After seven and a half hours and six rounds, I was able to claim the win thanks to initiative in the final status phase, while Xxcha finished with nine. Hacan was not far off with seven, and Naalu finished at two victory points. It definitely did not seem like it took that long, and we can't wait to play again. Here's a look at the aftermath. The first round was definitely the longest as we were all getting used to the game play, but eased into a comfortable pace in no time. If anybody is on the fence about buying/playing TI4, it has my glowing recommendation. At this point, we're hoping to get a game in once a month if schedules will allow.
I really got into the hobby around March 2017 when I received Small World, Lords of Waterdeep, and Betrayal at House on the Hill for my birthday. I had played games before, but didn’t start buying and really playing until around this time. In June 2017, I downloaded BG Stats and started recording my plays. On July 16, 2019, I hit 100 unique games played. This is my ranking of those games.
I’m putting the number of plays for each game so that you may see at what point my judgment is coming from. Sometimes a game needs multiple plays, sometimes one is enough.
50. Telestrations - 5 Plays - I don’t keep score in this game. I’m not even sure how scoring works. I think if you keep score in this game, you’re playing way wrong. This game is the very best party games in terms of laughs per minute and the worse you are at drawing, the better. I will play two ways. I’ll play the “roll the dice and do what it says on the card” and I’ll play “write whatever you want and let’s see where it goes.” Straight fun, homey.
49. Dominion - 1 Play – Deck building is one of my favorite mechanics and this is the granddaddy of ‘em all. Simple mechanics, different card set ups, but no theme and can have sets with very little interaction. Dominion is another case where I think the variability does make the game more replayable, and there are a ton of different combinations. And Dominion is all about combinations. Who doesn’t love combos? Pizzeria pretzel are my favorite Combos.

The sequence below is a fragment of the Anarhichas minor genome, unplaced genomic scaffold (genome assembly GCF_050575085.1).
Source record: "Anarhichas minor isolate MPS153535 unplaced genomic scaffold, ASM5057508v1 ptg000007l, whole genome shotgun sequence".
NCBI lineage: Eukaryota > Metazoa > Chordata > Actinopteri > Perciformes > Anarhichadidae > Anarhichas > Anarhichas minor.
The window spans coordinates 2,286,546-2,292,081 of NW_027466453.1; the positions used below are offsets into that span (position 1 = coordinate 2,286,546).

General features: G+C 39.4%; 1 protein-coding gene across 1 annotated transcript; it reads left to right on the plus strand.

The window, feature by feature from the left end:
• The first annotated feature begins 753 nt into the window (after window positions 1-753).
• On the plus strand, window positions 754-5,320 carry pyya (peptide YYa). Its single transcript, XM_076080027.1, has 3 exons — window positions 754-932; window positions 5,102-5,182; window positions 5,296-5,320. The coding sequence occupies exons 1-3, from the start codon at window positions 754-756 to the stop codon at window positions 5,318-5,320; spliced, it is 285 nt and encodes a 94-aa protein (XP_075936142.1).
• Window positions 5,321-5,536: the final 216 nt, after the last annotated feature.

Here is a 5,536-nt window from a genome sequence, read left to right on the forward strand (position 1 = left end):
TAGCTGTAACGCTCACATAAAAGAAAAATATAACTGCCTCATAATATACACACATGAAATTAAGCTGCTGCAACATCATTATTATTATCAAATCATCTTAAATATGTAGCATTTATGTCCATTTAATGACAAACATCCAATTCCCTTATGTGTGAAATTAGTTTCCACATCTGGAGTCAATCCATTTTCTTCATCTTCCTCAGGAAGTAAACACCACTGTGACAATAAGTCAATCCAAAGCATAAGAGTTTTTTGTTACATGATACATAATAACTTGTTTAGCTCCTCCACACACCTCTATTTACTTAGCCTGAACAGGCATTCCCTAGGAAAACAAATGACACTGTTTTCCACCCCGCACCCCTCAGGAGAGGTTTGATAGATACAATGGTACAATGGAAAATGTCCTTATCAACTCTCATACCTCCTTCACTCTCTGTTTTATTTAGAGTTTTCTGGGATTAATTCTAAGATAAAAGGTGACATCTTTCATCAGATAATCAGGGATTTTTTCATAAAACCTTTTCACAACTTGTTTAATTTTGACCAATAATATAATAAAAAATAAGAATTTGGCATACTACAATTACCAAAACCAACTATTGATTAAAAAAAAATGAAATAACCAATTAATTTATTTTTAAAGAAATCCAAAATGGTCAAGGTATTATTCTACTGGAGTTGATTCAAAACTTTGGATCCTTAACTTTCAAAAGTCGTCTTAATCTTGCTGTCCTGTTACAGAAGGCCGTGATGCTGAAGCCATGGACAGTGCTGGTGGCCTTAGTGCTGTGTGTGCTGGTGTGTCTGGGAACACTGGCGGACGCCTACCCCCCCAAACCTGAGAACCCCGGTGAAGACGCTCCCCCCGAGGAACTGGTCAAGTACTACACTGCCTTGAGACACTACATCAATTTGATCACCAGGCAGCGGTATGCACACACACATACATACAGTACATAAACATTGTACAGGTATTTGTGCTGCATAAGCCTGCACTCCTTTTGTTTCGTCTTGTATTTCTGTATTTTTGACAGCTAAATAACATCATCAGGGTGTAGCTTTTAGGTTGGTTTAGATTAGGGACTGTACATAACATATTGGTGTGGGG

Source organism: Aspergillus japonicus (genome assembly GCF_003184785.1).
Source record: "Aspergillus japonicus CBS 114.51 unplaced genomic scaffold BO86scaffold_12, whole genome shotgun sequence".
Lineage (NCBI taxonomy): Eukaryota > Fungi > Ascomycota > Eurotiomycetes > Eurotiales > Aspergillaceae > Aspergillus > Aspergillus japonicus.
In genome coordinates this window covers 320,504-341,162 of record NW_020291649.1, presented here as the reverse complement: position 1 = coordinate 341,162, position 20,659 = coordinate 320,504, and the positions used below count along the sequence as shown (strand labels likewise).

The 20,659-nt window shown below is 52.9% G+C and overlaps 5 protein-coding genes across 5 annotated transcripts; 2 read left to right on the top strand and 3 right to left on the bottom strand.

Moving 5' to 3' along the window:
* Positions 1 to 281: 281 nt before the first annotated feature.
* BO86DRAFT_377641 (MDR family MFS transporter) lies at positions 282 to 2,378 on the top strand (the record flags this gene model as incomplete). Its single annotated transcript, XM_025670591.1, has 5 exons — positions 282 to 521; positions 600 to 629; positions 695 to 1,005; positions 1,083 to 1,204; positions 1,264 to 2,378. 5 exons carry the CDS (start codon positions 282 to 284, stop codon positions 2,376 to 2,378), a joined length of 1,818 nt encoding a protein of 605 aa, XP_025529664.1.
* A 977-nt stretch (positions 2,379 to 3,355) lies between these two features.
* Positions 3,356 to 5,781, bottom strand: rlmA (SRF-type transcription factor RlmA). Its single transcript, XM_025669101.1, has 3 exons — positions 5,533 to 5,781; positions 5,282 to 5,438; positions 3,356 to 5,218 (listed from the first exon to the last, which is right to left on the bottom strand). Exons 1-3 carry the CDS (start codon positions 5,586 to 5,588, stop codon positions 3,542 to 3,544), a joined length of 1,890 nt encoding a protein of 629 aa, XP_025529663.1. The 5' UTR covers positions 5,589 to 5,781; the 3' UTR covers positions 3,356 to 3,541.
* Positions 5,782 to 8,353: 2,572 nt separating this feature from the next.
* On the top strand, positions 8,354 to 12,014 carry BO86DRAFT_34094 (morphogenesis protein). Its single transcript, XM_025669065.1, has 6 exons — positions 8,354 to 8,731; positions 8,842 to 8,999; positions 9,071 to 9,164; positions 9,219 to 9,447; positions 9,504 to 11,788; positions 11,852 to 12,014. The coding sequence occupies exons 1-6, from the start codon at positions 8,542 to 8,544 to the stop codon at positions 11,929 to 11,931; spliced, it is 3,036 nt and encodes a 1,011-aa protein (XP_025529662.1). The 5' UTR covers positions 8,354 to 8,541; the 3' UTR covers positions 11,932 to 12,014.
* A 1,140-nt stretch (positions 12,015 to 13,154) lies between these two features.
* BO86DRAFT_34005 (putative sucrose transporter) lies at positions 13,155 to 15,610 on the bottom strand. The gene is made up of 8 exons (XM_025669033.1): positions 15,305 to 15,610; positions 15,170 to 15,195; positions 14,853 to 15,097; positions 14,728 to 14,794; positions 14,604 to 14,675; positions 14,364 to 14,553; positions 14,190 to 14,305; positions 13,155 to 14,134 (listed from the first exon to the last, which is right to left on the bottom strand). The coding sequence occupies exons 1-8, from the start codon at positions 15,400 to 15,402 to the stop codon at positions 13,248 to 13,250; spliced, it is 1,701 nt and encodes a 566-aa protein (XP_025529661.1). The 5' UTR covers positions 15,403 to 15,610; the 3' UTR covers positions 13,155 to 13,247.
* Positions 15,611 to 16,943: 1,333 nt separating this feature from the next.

48. Steam Park - 8 Plays – Shit happens. I didn’t think robots would leave it everywhere, but lo and behold. I love the theming of this game, I love the real time dice rolling and racing, and I love the components. This game is a little repetitive from play to play, but I have never had a bad time playing it. Not every game needs to have strategic depth. Sometimes you just need to be knee deep in…ya know.
47. Above and Below - 4 Plays – Ryan Laukat’s art is garbage. I didn’t mean that, I just didn’t want to be the one billionth guy to say how good his games look. His games look really good. The adventuring in this game is really what makes it, but mainly because I love the gamble. You could get a sweet adventure or a bad one, or you could pick the wrong situation, or you could roll really poorly. The gamble makes it exciting.
46. Through the Ages: A New Story of Civilization - 2 Plays (and a couple on the app) – I can’t believe this game is so highly rated on BGG, just because the length of time it takes to play. Seriously, all I ever hear is how people want quick games. “Best part of X is that it’s all this in 45 minutes!” Through the Ages is not quick. It’s more than long. I don’t even know if I’d want to play this with more than 2 players. Enough of the complaining, this game is very well designed. It’s very cool to build up your own civilization, using different leaders, focusing on different things than history did and your opponent is. The really interesting part comes with the military cards and events. I love knowing what I laid, but also knowing my opponent probably screwed me big time with whatever he played. This game is great, but like once or twice a year great.
45. Catan - 12 Plays – The game of our generation. I honestly believe every collection should have Catan. It has meant so much to our hobby and gets far too much hate. The game is built on trading, but don’t get too far ahead or no one will trade with you. This game, like others that can lead to king-making, reminds me a lot of Survivor. It’s not just about playing the game strategically well or getting lucky, it’s about how you are interacting with the other players. Know when to block someone off, not being a turd to them for not trading with you, etc. You have to manipulate the social aspect. I have a friend that always complains me and someone else always trade and don’t trade with him, which isn’t true, but because he complains about it, I want to make it true. Also, like Survivor, you can play amazingly and still get unlucky. Poor Cirie.